The first electron of the beryllium atom has ionization energy of =9.322 eV and the following row of excitation energies : 2.73; 5.28; 7.46; 8.31; 8.69 eV. We’d like to note that there is no energy of 2.73 eV in the reference book , and in the reference book  it is given without specification of its brightness. It allows us not to take it into consideration. Thus, difference of energies will be equal to =9.322-5.28=4.04 eV, and energy corresponding to the first fictitious energy level will be as follows: . If we insert =9.322 eV and =16.17 eV in the formulas (206) and (207), we’ll find (Table 18).

Table 18. Spectrum of the first electron of the beryllium atom

 Values n 2 3 4 5 6 7 8 (exper) eV 5.28 7.46 8.31 8.69 8.86 8.98 9.07 (theor.) eV 5.28 7.53 8.31 8.67 8.87 8.99 9.07 (theor.) eV 4.04 1.8 1.01 0.65 0.45 0.33 0.25

Note: experimental values of excitation energies corresponding to the 6th, 7th and 8th energy levels are taken from the reference book .

The mathematical models (206) and (207) gave satisfactory results. But they were the spectra of the atoms and the ions of the first four elements of the periodic law of the chemical elements. They are the simples atoms.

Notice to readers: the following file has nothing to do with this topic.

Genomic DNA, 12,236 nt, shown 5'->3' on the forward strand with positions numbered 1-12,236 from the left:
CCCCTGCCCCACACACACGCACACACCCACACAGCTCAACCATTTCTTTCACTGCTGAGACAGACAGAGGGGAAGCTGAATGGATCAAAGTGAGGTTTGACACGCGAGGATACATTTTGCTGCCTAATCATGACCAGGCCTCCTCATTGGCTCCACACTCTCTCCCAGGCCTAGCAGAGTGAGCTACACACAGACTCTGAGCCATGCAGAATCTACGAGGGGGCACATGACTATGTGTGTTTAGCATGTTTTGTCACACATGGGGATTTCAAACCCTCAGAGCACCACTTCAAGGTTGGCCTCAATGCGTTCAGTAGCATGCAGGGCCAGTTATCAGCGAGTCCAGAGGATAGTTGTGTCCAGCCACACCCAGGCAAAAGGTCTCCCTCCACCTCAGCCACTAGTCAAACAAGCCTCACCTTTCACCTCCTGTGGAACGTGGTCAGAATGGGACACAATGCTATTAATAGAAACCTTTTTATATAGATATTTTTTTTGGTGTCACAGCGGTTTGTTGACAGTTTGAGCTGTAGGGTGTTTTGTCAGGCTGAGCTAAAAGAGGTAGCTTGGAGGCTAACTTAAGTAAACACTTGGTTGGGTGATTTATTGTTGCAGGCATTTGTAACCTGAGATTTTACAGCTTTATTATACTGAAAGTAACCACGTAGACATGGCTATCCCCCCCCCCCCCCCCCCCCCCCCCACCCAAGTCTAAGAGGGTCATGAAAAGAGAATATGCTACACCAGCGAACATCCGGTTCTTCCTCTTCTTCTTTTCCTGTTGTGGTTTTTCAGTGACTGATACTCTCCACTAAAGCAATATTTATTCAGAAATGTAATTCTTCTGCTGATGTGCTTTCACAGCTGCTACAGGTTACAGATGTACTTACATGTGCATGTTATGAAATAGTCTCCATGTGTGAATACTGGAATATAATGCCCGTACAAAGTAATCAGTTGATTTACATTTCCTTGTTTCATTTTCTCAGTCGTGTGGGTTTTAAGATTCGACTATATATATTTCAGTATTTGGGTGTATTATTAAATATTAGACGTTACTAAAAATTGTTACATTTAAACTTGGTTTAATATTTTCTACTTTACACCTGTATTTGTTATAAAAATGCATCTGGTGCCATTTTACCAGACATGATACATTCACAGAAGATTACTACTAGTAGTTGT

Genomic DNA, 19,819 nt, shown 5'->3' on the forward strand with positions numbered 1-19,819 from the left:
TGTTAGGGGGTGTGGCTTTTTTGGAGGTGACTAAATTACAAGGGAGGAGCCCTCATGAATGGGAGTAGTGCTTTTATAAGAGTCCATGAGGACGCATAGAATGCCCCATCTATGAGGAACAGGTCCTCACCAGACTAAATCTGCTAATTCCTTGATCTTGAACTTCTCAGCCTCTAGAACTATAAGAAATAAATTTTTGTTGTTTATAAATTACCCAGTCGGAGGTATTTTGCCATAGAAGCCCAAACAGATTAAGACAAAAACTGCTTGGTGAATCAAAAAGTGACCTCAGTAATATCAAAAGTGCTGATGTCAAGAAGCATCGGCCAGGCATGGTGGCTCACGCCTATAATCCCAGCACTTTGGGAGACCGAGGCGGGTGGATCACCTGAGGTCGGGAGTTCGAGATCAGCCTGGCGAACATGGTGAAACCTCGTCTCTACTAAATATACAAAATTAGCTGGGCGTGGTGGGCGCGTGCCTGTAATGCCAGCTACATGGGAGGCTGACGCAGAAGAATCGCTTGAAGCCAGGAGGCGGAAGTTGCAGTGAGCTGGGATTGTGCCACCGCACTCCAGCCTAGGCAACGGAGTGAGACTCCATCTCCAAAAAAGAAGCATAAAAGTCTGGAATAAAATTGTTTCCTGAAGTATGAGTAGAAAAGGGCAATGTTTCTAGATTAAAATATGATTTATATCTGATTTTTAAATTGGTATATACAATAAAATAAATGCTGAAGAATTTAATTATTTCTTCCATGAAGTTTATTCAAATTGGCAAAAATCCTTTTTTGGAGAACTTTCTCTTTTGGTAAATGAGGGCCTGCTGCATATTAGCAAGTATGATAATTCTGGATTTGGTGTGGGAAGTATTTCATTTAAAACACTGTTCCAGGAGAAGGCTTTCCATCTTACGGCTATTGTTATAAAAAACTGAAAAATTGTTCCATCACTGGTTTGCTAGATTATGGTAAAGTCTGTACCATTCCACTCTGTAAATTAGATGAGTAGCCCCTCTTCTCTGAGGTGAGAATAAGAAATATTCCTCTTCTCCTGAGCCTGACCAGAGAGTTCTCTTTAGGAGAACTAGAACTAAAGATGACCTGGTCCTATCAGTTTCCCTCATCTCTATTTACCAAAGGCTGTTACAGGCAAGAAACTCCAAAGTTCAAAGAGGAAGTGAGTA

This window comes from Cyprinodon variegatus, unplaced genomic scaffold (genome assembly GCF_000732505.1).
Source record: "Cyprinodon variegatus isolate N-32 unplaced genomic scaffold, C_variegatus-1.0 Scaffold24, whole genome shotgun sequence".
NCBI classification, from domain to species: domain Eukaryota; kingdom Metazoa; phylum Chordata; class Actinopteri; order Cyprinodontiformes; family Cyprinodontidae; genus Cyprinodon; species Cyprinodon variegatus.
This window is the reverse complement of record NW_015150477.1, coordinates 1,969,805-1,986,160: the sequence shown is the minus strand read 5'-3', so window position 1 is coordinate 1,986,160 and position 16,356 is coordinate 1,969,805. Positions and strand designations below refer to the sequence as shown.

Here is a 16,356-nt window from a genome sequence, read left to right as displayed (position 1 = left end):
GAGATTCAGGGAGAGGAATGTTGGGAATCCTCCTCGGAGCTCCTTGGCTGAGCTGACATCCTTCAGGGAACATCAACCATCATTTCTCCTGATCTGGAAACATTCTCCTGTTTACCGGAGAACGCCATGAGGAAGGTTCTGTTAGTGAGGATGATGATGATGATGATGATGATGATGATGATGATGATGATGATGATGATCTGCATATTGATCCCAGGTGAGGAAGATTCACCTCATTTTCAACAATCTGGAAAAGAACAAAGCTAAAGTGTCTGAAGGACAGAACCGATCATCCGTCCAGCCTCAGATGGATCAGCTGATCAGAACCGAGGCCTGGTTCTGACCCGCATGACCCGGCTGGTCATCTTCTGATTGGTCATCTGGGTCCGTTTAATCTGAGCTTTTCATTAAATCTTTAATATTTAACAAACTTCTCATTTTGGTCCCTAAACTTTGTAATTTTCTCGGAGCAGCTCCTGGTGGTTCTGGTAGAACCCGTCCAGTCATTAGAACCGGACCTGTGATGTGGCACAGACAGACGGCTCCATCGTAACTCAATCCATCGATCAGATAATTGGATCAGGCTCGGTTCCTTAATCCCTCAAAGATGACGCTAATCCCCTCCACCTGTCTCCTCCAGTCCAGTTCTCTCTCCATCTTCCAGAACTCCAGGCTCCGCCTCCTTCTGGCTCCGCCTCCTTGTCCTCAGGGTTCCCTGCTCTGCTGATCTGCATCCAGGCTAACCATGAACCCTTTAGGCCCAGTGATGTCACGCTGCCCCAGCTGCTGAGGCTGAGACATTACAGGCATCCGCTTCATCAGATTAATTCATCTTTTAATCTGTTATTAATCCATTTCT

If the electrons actually presses on the atomic nuclei, they begin to interact when their quantity is increased in the atom, and the mathematical models fail to take it into consideration (206) and (207). There is every reason to suppose that in the atoms with a large number of electrons in these models the correction factors or trigonometric functions will appear, which can characterize the arrangement of a cell of the electron in the atom. The cell is considered to be a cavity of a conic form, in which basis the electron is situated, and the vertex is directed to the atomic nucleus.

A question arises: what aim can be when the spectra of the atoms and the ions are calculated? The fist aim is to get the information for the determination of the structure of the atom and its nucleus. The second aim is to calculate bindings of valency electrons with the atomic nuclei in order to use them for the analysis of energy balance in various chemical reactions. The first aim is a remote one; nevertheless, we make the first steps to this aim. The second aim is nearer to practice, that’s why it deserves a priority attention. Taking these facts into consideration we’ll try to calculate the spectra of valency electrons, which have the smallest ionization energies.